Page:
Perona and Malik formulate the anisotropic diffusion filter as a diffusion process that encourages intraregion smoothing while inhibiting interregion smoothing. Mathematically, the process is defined as follows:
In our case, is the MR image. refers to the image axes (i.e. ) and refers to the iteration step. is called the diffusion function and is a monotonically decreasing function of the image gradient magnitude:
It allows for locally adaptive diffusion strengths; edges are selectively smoothed or enhanced based on the evaluation of the diffusion function. Although any monotonically decreasing continuous function of would suffice as a diffusion function, two functions have been suggested :
These functions are plotted in Figure 4.1.
Figure 4.1: Diffusion functions plotted as a function of image gradient.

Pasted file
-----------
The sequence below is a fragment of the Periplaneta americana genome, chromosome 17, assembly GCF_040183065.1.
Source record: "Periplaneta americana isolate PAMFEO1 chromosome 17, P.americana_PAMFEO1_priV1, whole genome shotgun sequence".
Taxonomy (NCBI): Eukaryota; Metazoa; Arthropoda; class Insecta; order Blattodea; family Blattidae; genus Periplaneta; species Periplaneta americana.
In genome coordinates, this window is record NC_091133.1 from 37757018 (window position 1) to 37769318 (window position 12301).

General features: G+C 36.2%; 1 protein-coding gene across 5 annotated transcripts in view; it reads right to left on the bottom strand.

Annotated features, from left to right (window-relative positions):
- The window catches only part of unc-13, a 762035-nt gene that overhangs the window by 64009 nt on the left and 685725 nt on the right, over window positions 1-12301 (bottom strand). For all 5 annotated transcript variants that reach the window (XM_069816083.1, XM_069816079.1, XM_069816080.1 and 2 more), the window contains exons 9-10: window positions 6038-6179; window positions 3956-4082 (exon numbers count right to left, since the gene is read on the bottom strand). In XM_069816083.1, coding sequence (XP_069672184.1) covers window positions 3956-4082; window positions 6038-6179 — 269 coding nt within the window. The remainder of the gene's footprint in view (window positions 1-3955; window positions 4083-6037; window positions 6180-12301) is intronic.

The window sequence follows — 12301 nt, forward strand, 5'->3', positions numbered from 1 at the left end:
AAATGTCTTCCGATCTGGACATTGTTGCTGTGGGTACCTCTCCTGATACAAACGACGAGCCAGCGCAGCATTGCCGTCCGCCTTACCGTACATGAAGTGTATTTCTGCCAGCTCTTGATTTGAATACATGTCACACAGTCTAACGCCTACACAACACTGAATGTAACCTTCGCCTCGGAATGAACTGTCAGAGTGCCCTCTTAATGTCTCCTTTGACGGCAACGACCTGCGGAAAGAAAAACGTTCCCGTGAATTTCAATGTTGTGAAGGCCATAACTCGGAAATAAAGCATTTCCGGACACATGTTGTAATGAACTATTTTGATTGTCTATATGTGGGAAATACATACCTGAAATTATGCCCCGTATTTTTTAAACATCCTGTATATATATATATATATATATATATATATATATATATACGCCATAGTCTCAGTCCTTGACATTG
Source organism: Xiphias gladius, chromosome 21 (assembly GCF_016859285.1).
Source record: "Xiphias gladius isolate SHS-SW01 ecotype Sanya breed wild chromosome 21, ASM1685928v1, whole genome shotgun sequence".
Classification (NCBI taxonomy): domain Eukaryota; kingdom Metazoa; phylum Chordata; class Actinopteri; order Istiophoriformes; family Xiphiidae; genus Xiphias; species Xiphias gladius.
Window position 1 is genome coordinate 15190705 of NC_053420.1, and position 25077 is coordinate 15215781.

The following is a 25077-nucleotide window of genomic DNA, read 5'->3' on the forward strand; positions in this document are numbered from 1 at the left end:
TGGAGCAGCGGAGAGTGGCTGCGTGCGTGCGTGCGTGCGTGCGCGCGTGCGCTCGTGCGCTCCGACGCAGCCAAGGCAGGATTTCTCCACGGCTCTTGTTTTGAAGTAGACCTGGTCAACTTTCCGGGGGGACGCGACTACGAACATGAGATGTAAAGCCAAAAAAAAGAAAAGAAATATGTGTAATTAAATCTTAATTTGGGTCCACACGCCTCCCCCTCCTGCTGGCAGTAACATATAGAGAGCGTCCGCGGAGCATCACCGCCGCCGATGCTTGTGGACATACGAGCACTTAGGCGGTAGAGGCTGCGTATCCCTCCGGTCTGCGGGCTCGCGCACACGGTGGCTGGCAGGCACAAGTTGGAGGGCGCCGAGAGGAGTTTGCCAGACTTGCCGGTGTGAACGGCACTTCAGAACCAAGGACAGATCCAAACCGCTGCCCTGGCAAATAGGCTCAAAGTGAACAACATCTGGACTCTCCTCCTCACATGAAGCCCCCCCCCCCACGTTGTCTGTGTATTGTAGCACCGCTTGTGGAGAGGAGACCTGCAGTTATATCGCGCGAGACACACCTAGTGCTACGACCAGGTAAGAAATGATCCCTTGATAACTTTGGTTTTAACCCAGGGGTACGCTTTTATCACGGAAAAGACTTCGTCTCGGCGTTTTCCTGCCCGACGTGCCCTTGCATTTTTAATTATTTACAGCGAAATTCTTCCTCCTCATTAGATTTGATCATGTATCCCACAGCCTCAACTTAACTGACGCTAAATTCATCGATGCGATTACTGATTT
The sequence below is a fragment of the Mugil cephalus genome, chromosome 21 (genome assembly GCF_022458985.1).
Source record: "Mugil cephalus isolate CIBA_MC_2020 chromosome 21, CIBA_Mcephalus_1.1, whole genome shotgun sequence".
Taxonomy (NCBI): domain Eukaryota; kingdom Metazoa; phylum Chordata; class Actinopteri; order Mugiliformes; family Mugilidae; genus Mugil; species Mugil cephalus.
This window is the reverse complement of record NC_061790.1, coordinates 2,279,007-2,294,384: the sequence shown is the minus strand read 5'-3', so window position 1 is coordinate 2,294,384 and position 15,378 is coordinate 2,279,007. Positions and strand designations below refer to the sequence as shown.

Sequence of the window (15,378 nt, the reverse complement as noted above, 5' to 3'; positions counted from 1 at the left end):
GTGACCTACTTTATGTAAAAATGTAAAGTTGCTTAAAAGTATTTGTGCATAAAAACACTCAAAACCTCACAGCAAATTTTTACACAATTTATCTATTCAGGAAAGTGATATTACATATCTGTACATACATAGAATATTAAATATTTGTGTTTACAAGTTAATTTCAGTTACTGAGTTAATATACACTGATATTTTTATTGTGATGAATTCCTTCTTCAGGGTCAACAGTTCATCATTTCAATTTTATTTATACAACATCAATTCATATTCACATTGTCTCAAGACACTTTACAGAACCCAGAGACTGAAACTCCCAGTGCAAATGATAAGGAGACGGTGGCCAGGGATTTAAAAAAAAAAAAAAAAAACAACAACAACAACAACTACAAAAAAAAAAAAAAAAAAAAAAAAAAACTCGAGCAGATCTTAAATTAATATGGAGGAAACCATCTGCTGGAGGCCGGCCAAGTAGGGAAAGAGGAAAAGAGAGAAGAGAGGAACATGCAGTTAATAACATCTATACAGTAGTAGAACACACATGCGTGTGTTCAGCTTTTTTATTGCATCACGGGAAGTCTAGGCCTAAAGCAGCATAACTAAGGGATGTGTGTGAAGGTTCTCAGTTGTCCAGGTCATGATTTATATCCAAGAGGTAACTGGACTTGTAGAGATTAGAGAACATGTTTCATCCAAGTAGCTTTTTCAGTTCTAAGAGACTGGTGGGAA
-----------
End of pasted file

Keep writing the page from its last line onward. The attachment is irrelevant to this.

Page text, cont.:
is referred to as the diffusion constant or the flow constant. Obviously, the behavior of the filter depends on . To clarify the effect of , and the diffusion function, on the diffusion process, it is helpful to define a flow function:
Equation 4.1 can then be rewritten as:
This formulation will also be useful for developing a discrete implementation of the diffusion filter (as will be seen in the following section).
The flow functions, and , corresponding to the diffusion functions, and , are plotted in Figure 4.2. Notice that flow increases with the gradient strength to the point where , then decreases to zero. This behavior implies that the diffusion process maintains homogeneous regions (where ) since little flow is generated. Similarly, edges are preserved because the flow is small in regions where .
The greatest flow is produced when the image gradient magnitude is close to the value of . Therefore, by choosing to correspond to gradient magnitudes produced by noise, the diffusion process can be used to reduce noise in images. Assuming an image contains no discontinuities, object edges can be enhanced by choosing a value of slightly less than the gradient magnitude of the edges. These features of nonlinear anisotropic diffusion are illustrated in Section 4.4.
Figure 4.2: Flow functions plotted as a function of image gradient.